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DevOps / Software Development

Adoption of Rust: Who’s Using It and How

The programming language is on an uptrend and has substantial reasons behind its success, despite a few challenges.
Nov 14th, 2022 1:14pm by
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This is the first of a two-part series.

Rust has been the most loved language in Stack Overflow’s annual survey for seven years in a row, and Rust Conference 2022 highlighted the many industries and developers setting sail on the Rust seas. While many developers at the conference have charted a clear course, there are still a number grappling with how they might use the language.

Intended as a more reliable, safer alternative to C++, software developer Graydon Hoare created Rust as a personal project while working at Mozilla Research in 2006.

Microsoft, just one of the major tech companies using it, has decided C++ no longer is acceptable for writing mission-critical software, calling Rust the best choice on the market for a performant, memory-safe language.

Let’s take a look at who is using the technology, why it’s well loved and what may hinder others from joining them.

Who Is Really Using It?

The Rust Foundation has around 38 members and donors and lists 138 production users. The lion’s share are software companies, many providing APIs and services. This is changing as many vertical industries, small companies, universities and research facilities join in. An estimate of 200, seems to be an underestimate when it’s understood that compute infrastructures, such as at Amazon Web Services (AWS), are being oxidized (that is rewritten in whole or part in Rust). Suddenly, many existing apps can benefit from Rust with no or limited additional costs.

Can we identify 200 companies though? Well technically, I only got to 174. “Black Hat Rust” author Sylvain Kerkour presents more than 42 companies using it in his research. We intersected those with the Rust Foundation’s list and added a few recently publicly announced. So there is reasonable evidence of a substantial grassroots inclusion of the language by developers in large and small companies for production and development.

Rust’s package repository Crates.io is growing at a respectable 87 crates per day, according to Modulecounts. Not the fastest, but not anemic either. Along with that, performance improvements in code execution and stability of the compiler are trending higher. Investments will likely pick up speed as mainstream familiarity and confidence with the language grows.

Infrastructure Developments (APIs and Cloud Services)

It can be easily illustrated that major tech vendors (many user-facing) have taken up the Rust mantle. Consider the reach of this alone. What could have influenced these major cloud providers? Possibly the speed and efficiency of the language. Perhaps, specific examples like Dropbox’s successful departure from AWS to its own platform using a rich amount of Rust. Do you use Dropbox? Surprise you are using Rust!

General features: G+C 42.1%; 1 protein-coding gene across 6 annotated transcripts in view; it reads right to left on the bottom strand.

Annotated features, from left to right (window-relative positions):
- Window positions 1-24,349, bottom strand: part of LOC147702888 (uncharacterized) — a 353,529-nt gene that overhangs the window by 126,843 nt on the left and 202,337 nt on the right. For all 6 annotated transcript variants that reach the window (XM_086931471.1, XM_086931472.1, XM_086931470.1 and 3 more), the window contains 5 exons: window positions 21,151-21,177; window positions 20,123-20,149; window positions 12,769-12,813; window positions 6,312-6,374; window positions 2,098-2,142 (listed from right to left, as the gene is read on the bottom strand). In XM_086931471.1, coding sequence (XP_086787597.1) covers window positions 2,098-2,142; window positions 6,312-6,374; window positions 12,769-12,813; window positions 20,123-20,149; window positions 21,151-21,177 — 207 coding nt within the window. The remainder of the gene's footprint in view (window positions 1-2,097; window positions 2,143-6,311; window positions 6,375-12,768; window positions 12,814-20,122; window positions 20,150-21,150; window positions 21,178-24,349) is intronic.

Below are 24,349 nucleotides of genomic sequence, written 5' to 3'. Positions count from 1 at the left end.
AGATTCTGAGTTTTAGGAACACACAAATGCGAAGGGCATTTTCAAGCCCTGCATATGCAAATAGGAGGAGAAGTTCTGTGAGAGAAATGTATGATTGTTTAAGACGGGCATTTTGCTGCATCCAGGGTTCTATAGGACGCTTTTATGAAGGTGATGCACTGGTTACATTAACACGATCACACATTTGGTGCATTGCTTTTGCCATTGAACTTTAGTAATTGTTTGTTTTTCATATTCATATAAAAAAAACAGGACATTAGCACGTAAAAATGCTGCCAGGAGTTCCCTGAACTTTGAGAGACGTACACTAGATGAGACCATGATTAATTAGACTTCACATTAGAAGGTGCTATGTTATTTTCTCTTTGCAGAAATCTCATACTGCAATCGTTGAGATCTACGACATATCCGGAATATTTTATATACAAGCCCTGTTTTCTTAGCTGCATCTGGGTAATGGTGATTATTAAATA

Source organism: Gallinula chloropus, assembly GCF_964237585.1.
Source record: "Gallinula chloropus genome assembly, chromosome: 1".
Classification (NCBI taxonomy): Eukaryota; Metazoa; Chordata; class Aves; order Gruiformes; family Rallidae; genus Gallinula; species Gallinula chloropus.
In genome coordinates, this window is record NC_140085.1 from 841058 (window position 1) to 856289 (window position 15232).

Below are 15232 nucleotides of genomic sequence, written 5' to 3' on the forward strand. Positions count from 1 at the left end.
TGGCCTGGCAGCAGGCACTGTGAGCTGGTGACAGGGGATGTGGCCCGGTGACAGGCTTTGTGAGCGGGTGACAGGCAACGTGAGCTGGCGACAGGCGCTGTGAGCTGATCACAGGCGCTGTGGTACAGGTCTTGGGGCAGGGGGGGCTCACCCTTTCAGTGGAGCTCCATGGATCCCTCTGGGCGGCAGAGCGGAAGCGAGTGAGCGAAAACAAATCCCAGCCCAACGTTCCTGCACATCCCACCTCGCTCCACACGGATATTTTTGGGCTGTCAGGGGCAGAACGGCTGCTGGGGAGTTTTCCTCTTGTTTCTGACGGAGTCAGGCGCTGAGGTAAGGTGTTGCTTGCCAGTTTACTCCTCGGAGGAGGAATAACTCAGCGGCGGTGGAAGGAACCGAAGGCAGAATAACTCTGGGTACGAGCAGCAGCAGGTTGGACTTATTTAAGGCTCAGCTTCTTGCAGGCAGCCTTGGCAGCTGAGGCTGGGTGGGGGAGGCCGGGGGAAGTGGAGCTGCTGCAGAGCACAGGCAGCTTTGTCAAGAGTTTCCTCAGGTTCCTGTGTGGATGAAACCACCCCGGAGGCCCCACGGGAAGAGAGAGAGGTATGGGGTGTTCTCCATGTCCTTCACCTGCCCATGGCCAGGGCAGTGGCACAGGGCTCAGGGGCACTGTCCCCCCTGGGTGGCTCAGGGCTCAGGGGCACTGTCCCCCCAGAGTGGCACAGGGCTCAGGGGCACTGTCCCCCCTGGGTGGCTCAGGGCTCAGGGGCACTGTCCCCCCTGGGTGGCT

Amazon Web Services saw the advantages early as well, basing technologies like the virtualization technology Firecracker and Crater, the test tool, on Rust. AWS offers a Rust SDK.

Based on security and reliability concerns, Azure CTO Mark Russinovich is urging developers to avoid using C or C++ in new projects, advocating they use Rust instead. He recently said the industry should treat C and C++ languages as “deprecated.” That ZDNet article also alludes to the use of Rust at Meta, Google (Android and Chrome), the Linux Kernel and even possibly inside Windows itself.

On the user and startup front, web-based collaborative design tool Figma, recently acquired by Adobe, outlined its experiences, good and bad, with Rust development in this 2018 article. Keep in mind continuous improvement by the Rust community has been ongoing since then. Still, many users and developers will be using Rust in cloud tools, perhaps both knowingly and unwittingly.

Increased Uptake with Researchers and Scientists

The code execution speed increases when compared to, say, Python, the current favorite for scientific research, leads many to herald the new Rust environment. This directs data science and artificial intelligence researchers to Rust. Performance in training large datasets is important and becoming crucial when systems are under development. Additionally, more than a dozen libraries for computation are in use or under development by the Rust Community. This count does not include available data processing support libraries.

Rust’s Language Advancements

Efficiency and Energy

“Green bias” is a factor in this progression. Rust can prove itself right alongside C and C++ by generally being as efficient as well as energy efficient as any low-level language. Research from Portugal reveals Rust’s efficiency. It should be noted that valid criticisms of this data exist. For example, the benchmark size for C++ is so small that this test mainly measures OpenMP initialization. Those criticisms do not affect generally the point here, which is that Rust is extremely energy efficient. Take a look at the most recent performance data. Improvement in the toolchain might even provide further enhancement. Please compare how Python, although a wonderful language, fares in this analysis.